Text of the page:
The holidays are a time to celebrate and spend time with family and friends alike.  However, the holiday season and winter months often bring more high calorie “party” and “comfort” foods to the table and less physical activity which can result in weight gain.

To help curb holiday weight gain, concentrate on family, friends, and reasons for celebrating the holidays, rather than what kind and how good the foods served will be.   In other words, shift the focus of your holiday celebration away from food and more on the people you are celebrating with.   Use these tips to make your holiday celebrations a little easier on your waistline:

  • Plan before you feast. If you are going to a holiday party, don’t go on an empty stomach. Skipping meals may cause you to overindulge. Instead, eat small amounts of healthful foods such as fresh fruits and vegetables, cereal, yogurt, or a small wrap or sandwich before the event.  Once you arrive at the party, look at the foods being served and decide what you will eat ahead of time.  This will help you maintain control of your eating while still enjoying your favorite
  • Avoid extra calories from drinks. Alcoholic drinks and other holiday favorites like eggnog taste great but provide extra calories and few nutrients.  One 6 oz. glass of wine has 150 calories, and an 8 oz. glass of eggnog provides 350 calories!  In addition, regular sodas contain on average, 140 calories per can.  Consider limiting these high calorie beverages so that you can save some of them for the meal.
  • Be a healthy helper. One way to ensure that a healthy option will be available at the party is to offer to prepare and bring a dish.  Your host will appreciate your help and you will have one dish that is a healthy alternative.
  • Stick to your routine. The holiday season can be challenging for anyone trying to maintain their weight, but especially so for a person trying to lose weight. Do your best to stick to your routine during the holiday season. Continue to be physically active as much as possible, ideally for 30 minutes five days per week. Maintain your healthy eating habits at home by focusing on fruits, vegetables, whole grains, lean protein sources, and low-fat or fat-free milk products.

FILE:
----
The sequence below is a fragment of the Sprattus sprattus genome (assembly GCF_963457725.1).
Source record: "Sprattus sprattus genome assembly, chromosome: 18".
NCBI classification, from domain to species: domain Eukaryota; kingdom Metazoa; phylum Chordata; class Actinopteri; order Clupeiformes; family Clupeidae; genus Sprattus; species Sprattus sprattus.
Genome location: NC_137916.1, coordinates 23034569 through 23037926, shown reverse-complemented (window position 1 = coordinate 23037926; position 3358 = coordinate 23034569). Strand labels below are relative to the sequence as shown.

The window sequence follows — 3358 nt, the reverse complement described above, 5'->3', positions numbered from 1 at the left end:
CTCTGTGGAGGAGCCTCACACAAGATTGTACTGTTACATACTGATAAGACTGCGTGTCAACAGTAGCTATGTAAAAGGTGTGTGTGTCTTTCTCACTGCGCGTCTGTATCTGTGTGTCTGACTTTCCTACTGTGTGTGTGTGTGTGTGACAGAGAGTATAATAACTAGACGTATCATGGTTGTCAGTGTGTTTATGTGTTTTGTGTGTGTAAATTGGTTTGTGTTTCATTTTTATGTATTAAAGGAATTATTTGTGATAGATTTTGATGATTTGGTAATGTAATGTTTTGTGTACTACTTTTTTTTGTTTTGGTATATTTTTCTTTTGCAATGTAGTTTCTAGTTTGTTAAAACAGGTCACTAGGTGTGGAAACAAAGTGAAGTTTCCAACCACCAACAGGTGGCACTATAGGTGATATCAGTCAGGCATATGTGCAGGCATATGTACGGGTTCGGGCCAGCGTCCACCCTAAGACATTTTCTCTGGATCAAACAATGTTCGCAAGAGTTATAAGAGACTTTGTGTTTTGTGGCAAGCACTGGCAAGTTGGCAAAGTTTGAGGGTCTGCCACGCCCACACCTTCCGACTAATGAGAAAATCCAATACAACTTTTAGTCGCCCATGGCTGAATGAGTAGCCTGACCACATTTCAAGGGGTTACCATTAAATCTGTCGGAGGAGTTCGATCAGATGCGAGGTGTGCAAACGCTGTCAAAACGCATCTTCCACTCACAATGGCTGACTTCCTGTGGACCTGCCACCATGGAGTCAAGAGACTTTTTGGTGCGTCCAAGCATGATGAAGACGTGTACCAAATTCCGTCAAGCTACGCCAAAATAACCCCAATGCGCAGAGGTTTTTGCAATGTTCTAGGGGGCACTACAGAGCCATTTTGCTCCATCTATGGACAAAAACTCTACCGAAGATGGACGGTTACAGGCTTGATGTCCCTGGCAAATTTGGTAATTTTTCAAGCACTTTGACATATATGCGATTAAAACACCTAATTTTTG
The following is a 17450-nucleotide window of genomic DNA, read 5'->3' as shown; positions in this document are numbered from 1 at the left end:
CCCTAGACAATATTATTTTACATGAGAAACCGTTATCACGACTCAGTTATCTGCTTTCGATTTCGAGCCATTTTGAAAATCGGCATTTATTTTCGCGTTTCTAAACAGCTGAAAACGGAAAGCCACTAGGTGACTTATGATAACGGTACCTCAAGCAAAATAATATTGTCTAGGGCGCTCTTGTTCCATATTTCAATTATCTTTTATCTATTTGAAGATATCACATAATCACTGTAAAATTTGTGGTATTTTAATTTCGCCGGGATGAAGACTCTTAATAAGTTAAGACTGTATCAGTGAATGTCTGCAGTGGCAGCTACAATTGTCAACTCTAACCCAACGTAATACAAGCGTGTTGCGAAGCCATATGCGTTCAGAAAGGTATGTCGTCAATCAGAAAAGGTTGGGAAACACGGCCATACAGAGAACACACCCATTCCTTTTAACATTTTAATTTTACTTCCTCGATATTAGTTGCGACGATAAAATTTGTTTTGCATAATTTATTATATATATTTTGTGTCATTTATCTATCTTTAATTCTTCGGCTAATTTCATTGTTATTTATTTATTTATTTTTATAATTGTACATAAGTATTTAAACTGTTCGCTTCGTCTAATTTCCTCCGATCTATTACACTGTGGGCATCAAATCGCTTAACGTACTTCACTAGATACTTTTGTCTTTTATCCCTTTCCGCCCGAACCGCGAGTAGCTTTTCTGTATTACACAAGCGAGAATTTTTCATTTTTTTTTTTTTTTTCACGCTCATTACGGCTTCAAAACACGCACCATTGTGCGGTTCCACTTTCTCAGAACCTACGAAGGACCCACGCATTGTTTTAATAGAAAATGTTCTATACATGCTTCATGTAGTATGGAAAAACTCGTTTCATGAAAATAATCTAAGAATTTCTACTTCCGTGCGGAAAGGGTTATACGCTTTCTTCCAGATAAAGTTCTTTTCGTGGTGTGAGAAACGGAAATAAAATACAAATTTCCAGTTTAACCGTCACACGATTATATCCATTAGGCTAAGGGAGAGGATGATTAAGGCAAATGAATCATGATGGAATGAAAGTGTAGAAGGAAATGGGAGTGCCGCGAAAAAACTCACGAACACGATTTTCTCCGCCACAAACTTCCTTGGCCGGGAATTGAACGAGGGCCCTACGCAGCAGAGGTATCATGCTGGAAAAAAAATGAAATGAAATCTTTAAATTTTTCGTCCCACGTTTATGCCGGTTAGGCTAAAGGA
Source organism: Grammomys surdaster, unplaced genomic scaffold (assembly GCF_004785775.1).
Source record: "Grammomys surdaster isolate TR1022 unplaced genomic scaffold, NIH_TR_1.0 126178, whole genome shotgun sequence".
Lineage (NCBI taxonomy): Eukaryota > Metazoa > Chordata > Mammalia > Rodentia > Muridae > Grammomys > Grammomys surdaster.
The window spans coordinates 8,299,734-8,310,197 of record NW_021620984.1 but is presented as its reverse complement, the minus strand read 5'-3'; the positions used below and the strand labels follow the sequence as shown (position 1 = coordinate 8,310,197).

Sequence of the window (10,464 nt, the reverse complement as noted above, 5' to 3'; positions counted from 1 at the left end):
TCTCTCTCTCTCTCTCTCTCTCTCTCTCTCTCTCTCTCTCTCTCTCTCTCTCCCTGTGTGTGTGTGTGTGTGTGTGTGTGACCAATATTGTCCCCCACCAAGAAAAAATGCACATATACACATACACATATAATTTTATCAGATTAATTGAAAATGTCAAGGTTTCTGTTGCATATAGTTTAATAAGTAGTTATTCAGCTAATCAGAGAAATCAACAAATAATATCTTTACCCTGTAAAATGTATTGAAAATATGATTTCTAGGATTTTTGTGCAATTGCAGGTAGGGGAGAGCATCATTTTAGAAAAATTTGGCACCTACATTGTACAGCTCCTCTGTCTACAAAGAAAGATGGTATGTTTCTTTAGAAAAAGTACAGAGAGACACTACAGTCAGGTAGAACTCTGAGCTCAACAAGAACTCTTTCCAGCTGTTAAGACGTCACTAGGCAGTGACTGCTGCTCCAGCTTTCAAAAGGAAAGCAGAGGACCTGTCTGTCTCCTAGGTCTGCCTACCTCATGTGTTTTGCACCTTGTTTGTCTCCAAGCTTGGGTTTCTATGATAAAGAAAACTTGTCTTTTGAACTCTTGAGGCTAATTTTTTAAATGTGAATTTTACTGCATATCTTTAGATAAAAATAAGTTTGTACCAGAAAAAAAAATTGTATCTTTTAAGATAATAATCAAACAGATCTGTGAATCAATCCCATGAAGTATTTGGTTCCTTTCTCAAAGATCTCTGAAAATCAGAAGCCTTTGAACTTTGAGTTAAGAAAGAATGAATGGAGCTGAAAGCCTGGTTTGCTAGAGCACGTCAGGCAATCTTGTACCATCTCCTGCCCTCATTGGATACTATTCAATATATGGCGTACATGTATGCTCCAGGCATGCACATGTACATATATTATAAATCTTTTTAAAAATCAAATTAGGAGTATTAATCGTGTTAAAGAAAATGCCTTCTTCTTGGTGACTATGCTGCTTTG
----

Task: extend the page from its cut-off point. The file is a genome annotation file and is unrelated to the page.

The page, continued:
Use these tips to curb holiday weight gain while still enjoying your favorite foods in moderation.  Remember to focus on friends and family and stick to your routine to celebrate holidays now and for many years to come.

Nominate a Volunteer

Each year, the Texas A&M AgriLife Extension Service in Bosque County and the Commissioner’s Court host a Volunteer Recognition Banquet to recognize outstanding volunteers who serve the residents of Bosque County.  These volunteers give their time and energy to serve in civic and community organizations and to improve our communities.  The Volunteer Recognition Banquet is a special time to honor these extraordinary volunteers.

We invite organizations or individuals in Bosque County to nominate outstanding volunteers in the following categories:

  • Agriculture & Natural Resources
  • Civic Organizations & Community Service
  • Community Festivals & Events
  • Fire Department & First Responders
  • Family & Health Services
  • Youth Services
  • Other

You may nominate a volunteer by completing the form below or you can print a form to complete and send or bring into the AgriLife office (104 S. Fuller, Meridian, TX  76665).  If you have any questions feel free to call us at 254-435-2331.  Nomination forms are due back to the Extension Office by November 19, 2018.  The Leadership Advisory Board of Texas A&M AgriLife Extension will review each nomination and select the awardees to be recognized at the 2018 Volunteer Recognition Banquet on Monday, December 10.  Tickets for the event are $10 and are available at the Extension Office or at the door the evening of the event.

 

Form to print and mail in:  2018 Volunteer Category Descriptions and Form